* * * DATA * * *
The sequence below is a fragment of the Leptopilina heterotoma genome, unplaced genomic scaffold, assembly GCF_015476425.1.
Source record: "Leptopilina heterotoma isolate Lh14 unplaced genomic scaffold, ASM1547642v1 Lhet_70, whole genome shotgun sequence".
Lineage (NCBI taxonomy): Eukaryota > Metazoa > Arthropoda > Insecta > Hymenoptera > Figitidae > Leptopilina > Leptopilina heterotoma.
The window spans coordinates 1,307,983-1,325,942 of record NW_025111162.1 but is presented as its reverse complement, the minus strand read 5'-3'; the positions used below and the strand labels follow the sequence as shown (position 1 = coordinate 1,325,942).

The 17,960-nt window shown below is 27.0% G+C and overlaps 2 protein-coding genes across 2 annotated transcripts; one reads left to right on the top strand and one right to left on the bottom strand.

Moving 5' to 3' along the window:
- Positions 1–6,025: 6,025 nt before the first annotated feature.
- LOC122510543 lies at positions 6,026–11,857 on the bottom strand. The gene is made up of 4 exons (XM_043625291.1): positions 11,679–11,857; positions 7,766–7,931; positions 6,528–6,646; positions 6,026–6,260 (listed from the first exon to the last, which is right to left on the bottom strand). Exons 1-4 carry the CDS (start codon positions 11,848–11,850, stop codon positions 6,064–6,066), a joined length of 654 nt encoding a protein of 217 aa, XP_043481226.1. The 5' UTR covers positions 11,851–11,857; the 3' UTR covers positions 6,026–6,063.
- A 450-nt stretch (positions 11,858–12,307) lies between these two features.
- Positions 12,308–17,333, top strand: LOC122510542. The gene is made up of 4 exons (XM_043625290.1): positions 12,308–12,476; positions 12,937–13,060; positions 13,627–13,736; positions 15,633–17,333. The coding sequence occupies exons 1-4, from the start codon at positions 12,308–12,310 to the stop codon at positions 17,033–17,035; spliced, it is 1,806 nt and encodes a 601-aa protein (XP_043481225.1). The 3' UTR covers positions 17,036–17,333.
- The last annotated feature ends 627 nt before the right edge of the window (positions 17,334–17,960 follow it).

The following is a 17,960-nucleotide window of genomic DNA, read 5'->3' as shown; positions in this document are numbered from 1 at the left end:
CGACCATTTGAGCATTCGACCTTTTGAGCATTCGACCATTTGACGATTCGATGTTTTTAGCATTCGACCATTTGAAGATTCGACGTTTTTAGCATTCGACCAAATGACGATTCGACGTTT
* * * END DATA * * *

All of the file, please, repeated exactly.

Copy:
The sequence below is a fragment of the Leptopilina heterotoma genome, unplaced genomic scaffold, assembly GCF_015476425.1.
Source record: "Leptopilina heterotoma isolate Lh14 unplaced genomic scaffold, ASM1547642v1 Lhet_70, whole genome shotgun sequence".
Lineage (NCBI taxonomy): Eukaryota > Metazoa > Arthropoda > Insecta > Hymenoptera > Figitidae > Leptopilina > Leptopilina heterotoma.
The window spans coordinates 1,307,983-1,325,942 of record NW_025111162.1 but is presented as its reverse complement, the minus strand read 5'-3'; the positions used below and the strand labels follow the sequence as shown (position 1 = coordinate 1,325,942).

The 17,960-nt window shown below is 27.0% G+C and overlaps 2 protein-coding genes across 2 annotated transcripts; one reads left to right on the top strand and one right to left on the bottom strand.

Moving 5' to 3' along the window:
- Positions 1–6,025: 6,025 nt before the first annotated feature.
- LOC122510543 lies at positions 6,026–11,857 on the bottom strand. The gene is made up of 4 exons (XM_043625291.1): positions 11,679–11,857; positions 7,766–7,931; positions 6,528–6,646; positions 6,026–6,260 (listed from the first exon to the last, which is right to left on the bottom strand). Exons 1-4 carry the CDS (start codon positions 11,848–11,850, stop codon positions 6,064–6,066), a joined length of 654 nt encoding a protein of 217 aa, XP_043481226.1. The 5' UTR covers positions 11,851–11,857; the 3' UTR covers positions 6,026–6,063.
- A 450-nt stretch (positions 11,858–12,307) lies between these two features.
- Positions 12,308–17,333, top strand: LOC122510542. The gene is made up of 4 exons (XM_043625290.1): positions 12,308–12,476; positions 12,937–13,060; positions 13,627–13,736; positions 15,633–17,333. The coding sequence occupies exons 1-4, from the start codon at positions 12,308–12,310 to the stop codon at positions 17,033–17,035; spliced, it is 1,806 nt and encodes a 601-aa protein (XP_043481225.1). The 3' UTR covers positions 17,036–17,333.
- The last annotated feature ends 627 nt before the right edge of the window (positions 17,334–17,960 follow it).

The following is a 17,960-nucleotide window of genomic DNA, read 5'->3' as shown; positions in this document are numbered from 1 at the left end:
CGACCATTTGAGCATTCGACCTTTTGAGCATTCGACCATTTGACGATTCGATGTTTTTAGCATTCGACCATTTGAAGATTCGACGTTTTTAGCATTCGACCAAATGACGATTCGACGTTT